Comfortable and Furious

Green Room

Is this film worth my time? Green Room is an instant classic of exploitation cinema, a taut and frantic siege movie that is evocative of Straw Dogs and Assault on Precinct 13.

Who is this film perfect for? People who want to see punks fighting neo-nazis with whatever weapon they can scrounge, and people who want to know if Patrick Stewart can do a villain role (and who have not seen his Macbeth).

green room blood

Can Patrick Stewart do a villain role? He excels, bringing menace and grandeur without ever raising his voice. Imagine a racist version of Walter White from Breaking Bad– simmering, sour, and ancient anger beneath a mask of pragmatism. What makes Stewart’s Darcy so effective is the bored malice that he brings to the film- this is a character that’s made a half dozen people disappear before, and so he goes about marshaling his teenage soldiers with the resignation of a farmer cleaning his stables.

Who will not like this film? Like Deliverance, or Kajaki, The Green Room does not pull away from the violence, and the small cast makes the violence all the more disturbing. You’re with these characters for every drop of blood that leaks from their bodies. The squeamish should avoid this film.

What is the summary of this film’s concept? Punks accept a gig to play at a nightclub that’s a skinhead HQ, witness a murder, and must somehow survive the night as the only living witnesses to the crime.

green room fear

More Information: The Ain’t Rights are an NYC hardcore band that’s barely making it across the west coast, siphoning gas to survive. There’s the hot headed and muscular drummer Reese (Jake Cole); pragmatic guitarist Sam (Alia Shawkat), the provocative and temperamental front man Tiger (Callum Turner), and the timid bassist Pat (Anthon Yelchin). There’s also the druggie Amber (Imogen Poots), who was in the wrong place at the wrong time. After barging into the green room backstage just in time to see a girl get murdered, the Ain’t Rights are boxed in. A gun waving bouncer is not allowing them to leave, while outside, true believers are gathered to help to quiet the problem.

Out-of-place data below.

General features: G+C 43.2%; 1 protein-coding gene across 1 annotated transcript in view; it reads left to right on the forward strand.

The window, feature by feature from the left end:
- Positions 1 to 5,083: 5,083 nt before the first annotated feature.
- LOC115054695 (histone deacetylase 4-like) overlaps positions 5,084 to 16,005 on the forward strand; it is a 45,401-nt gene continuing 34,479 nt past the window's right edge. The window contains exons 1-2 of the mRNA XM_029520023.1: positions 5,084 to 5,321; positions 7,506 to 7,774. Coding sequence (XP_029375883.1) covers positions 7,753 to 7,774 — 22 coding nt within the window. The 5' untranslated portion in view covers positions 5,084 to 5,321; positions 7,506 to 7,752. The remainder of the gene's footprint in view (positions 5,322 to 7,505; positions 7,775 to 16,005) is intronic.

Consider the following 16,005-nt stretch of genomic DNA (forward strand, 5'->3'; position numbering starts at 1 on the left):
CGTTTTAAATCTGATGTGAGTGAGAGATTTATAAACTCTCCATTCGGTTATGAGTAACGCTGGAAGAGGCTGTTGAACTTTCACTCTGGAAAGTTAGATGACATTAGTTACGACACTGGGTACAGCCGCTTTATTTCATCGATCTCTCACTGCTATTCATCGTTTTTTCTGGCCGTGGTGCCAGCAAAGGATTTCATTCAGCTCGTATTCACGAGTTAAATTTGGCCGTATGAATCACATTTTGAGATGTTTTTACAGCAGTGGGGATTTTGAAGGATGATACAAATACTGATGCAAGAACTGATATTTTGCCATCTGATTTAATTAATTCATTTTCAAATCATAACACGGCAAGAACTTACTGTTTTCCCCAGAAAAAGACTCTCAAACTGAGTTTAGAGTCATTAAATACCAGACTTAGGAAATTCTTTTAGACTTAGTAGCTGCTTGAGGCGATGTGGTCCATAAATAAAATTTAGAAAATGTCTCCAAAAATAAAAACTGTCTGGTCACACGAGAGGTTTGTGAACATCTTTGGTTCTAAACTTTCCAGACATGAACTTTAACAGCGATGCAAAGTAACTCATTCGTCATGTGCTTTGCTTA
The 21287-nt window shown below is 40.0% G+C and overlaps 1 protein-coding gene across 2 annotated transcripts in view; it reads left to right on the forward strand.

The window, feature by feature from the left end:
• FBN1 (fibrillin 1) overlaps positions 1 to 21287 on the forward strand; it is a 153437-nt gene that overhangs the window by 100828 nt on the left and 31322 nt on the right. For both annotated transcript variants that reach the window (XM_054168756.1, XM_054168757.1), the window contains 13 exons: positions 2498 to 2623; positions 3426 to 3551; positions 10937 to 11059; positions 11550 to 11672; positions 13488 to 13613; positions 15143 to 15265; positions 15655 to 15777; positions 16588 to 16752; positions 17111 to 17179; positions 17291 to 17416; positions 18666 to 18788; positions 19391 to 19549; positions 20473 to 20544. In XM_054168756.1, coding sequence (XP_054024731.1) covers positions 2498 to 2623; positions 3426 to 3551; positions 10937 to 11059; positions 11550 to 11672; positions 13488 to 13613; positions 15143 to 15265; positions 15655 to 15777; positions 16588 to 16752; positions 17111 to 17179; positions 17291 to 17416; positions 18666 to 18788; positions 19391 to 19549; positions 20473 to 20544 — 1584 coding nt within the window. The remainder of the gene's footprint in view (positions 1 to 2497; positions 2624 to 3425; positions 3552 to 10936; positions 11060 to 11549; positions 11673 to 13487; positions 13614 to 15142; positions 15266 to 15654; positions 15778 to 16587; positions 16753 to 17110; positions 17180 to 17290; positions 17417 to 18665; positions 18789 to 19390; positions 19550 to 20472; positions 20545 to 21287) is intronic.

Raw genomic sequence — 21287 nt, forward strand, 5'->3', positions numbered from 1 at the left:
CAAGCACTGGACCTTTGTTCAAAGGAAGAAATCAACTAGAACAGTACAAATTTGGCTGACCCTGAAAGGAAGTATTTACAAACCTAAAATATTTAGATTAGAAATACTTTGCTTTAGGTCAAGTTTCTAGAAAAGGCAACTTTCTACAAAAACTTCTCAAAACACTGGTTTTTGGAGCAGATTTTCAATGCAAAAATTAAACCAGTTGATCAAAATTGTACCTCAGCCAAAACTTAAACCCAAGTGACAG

What works in this film? The film has a great degree of veracity in the punk rock aesthetic. The club that functions as the main set of the film reminds me of several places where I’ve done shows (albeit with more neo-Nazi imagery). You can practically smell the spilled beer in the rooms.

The cast is universally excellent, and their interactions give the film an off-kilter tempo that builds the suspense. This is not a film where the deaths happen at formulaic intervals, and the casualties don’t adhere to dramatic convenience. There’s violence when it’s least expected and long, unusual pauses as well.

On top of that, it’s a surprisingly empathetic film. There’s not just the camaraderie of the punks, but even the neo-Nazis get some humanizing lines. It’s very clear very fast that nobody really wants to be doing this, and so the whole thing plays out like a train wreck in slow motion. As Patrick Stewart’s villain gets to say, “This is a terrible day for all of us..”



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